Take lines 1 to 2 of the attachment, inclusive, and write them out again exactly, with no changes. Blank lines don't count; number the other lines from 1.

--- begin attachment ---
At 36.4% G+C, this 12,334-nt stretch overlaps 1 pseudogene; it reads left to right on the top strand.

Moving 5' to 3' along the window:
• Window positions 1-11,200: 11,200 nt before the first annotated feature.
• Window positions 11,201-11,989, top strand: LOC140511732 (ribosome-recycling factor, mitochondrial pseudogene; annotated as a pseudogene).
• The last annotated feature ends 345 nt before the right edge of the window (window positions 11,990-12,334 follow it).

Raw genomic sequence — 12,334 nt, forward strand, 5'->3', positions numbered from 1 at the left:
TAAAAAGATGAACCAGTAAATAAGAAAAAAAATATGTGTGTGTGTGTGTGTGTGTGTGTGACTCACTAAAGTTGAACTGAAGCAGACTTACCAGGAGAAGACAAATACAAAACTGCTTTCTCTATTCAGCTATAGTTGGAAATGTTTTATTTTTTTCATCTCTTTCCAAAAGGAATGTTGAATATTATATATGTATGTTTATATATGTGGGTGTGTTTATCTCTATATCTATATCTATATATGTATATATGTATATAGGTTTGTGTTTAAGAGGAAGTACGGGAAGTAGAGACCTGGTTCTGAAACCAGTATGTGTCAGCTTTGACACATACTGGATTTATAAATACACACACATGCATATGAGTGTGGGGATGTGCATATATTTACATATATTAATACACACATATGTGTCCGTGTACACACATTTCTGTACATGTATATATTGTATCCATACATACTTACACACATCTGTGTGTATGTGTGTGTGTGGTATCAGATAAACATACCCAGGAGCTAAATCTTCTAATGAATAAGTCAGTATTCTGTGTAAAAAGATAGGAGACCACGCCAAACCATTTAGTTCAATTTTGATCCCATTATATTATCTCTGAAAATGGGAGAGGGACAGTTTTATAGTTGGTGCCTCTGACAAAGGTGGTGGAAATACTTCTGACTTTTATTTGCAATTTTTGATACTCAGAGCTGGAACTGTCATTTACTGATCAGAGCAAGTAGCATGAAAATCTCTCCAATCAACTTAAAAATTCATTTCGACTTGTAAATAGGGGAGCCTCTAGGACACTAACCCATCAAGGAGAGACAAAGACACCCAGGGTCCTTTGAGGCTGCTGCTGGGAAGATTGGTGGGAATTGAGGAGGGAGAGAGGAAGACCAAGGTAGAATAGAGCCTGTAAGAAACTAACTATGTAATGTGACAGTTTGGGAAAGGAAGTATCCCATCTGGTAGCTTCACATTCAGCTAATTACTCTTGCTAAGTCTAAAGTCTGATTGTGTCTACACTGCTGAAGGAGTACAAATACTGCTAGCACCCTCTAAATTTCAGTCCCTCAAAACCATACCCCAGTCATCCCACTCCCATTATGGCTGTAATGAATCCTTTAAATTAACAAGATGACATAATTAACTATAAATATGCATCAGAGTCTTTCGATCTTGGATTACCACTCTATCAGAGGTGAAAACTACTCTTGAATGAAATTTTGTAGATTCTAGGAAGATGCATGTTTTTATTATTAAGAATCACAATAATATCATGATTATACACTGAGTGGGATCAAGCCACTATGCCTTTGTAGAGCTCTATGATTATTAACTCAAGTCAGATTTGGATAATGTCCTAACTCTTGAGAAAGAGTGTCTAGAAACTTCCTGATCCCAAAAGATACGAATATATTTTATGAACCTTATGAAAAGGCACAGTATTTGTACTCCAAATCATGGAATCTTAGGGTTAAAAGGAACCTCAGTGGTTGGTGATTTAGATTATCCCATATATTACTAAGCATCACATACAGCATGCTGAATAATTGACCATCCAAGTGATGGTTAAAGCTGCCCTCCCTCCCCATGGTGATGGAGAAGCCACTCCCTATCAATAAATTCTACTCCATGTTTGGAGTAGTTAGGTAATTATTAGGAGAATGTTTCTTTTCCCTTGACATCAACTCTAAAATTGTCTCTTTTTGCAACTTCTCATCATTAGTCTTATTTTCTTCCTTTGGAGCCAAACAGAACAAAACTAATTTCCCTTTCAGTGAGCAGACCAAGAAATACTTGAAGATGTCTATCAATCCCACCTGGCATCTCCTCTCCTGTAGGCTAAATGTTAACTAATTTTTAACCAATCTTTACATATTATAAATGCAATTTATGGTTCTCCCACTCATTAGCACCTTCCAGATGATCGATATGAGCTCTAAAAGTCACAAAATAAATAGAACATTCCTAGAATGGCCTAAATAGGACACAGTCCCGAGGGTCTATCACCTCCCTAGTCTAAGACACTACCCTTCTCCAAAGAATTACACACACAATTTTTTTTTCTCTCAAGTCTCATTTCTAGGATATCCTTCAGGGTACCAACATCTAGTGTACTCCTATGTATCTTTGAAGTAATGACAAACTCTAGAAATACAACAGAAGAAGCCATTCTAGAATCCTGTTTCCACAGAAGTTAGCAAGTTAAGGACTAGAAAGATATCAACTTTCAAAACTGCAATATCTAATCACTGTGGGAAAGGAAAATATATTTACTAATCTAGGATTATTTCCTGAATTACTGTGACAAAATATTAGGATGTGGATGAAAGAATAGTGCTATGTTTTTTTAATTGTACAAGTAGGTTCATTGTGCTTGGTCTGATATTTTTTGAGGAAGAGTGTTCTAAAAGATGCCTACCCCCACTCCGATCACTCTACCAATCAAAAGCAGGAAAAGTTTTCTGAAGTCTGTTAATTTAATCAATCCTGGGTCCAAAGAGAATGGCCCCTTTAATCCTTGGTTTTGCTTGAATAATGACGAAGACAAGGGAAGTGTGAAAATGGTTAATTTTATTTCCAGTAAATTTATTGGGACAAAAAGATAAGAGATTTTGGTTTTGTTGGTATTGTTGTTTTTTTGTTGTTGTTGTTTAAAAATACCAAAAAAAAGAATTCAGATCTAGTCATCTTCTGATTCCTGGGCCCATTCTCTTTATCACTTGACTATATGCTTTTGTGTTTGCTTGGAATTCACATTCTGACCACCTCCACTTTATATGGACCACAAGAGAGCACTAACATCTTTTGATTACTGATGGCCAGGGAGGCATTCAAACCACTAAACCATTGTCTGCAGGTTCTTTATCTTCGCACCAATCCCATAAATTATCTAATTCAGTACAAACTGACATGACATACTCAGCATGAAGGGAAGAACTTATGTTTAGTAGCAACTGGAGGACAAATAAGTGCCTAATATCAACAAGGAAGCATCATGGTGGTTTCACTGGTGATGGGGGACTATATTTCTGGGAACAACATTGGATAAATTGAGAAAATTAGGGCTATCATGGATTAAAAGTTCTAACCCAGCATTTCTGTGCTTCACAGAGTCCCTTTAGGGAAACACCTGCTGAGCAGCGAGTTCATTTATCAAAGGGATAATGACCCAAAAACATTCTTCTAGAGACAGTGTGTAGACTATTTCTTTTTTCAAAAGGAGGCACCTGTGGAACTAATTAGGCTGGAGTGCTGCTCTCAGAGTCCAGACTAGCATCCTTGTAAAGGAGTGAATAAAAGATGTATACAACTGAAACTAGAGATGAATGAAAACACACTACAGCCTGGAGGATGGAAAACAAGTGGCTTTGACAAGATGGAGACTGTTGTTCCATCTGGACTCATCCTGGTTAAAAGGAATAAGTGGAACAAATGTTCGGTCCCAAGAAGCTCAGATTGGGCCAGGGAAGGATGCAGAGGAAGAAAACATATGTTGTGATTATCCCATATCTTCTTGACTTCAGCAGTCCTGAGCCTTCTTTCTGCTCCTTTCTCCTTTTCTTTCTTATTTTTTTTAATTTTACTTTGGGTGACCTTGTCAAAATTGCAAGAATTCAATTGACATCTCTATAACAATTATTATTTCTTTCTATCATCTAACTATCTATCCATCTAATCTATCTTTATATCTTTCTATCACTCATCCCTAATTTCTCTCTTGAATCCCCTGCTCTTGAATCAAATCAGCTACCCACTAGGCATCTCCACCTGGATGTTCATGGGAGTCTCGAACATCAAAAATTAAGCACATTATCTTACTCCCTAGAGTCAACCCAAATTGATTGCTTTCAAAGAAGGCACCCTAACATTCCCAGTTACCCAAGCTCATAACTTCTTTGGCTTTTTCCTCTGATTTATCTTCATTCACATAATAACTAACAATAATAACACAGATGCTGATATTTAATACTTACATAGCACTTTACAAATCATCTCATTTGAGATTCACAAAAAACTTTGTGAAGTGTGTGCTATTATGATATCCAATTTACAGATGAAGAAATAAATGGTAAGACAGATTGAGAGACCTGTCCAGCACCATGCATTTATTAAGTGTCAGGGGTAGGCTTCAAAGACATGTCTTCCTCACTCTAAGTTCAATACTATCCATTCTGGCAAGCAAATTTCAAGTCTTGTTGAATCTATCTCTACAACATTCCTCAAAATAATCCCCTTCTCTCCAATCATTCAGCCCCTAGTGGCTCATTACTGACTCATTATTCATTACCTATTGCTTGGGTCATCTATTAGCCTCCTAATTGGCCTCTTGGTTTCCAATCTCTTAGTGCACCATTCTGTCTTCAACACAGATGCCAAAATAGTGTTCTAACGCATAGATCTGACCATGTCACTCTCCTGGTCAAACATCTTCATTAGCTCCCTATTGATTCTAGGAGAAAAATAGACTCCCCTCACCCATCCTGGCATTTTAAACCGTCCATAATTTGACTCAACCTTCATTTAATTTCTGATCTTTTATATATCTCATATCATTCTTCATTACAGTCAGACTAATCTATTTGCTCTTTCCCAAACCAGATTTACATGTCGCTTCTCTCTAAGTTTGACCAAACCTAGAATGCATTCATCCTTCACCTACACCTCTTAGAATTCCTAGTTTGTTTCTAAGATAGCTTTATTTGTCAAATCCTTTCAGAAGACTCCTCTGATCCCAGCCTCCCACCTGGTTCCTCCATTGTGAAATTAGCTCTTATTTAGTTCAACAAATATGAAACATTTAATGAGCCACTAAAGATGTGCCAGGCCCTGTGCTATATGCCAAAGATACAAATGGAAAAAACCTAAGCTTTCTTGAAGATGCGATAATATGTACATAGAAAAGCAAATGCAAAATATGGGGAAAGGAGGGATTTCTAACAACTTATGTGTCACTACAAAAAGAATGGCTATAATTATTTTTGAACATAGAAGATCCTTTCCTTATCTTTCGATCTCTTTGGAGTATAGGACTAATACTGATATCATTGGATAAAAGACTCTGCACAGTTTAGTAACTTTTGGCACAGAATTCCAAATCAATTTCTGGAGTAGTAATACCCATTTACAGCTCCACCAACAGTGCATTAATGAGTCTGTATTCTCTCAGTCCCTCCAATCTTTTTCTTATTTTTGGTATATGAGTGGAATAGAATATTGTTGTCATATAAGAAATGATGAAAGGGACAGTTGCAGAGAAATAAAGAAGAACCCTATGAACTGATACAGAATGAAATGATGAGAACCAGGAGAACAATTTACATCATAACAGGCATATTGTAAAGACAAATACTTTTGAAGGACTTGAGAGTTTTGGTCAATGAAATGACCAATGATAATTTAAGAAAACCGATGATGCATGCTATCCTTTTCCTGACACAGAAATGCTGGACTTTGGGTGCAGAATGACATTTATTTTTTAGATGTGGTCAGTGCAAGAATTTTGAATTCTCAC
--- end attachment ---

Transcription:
At 36.4% G+C, this 12,334-nt stretch overlaps 1 pseudogene; it reads left to right on the top strand.

Moving 5' to 3' along the window: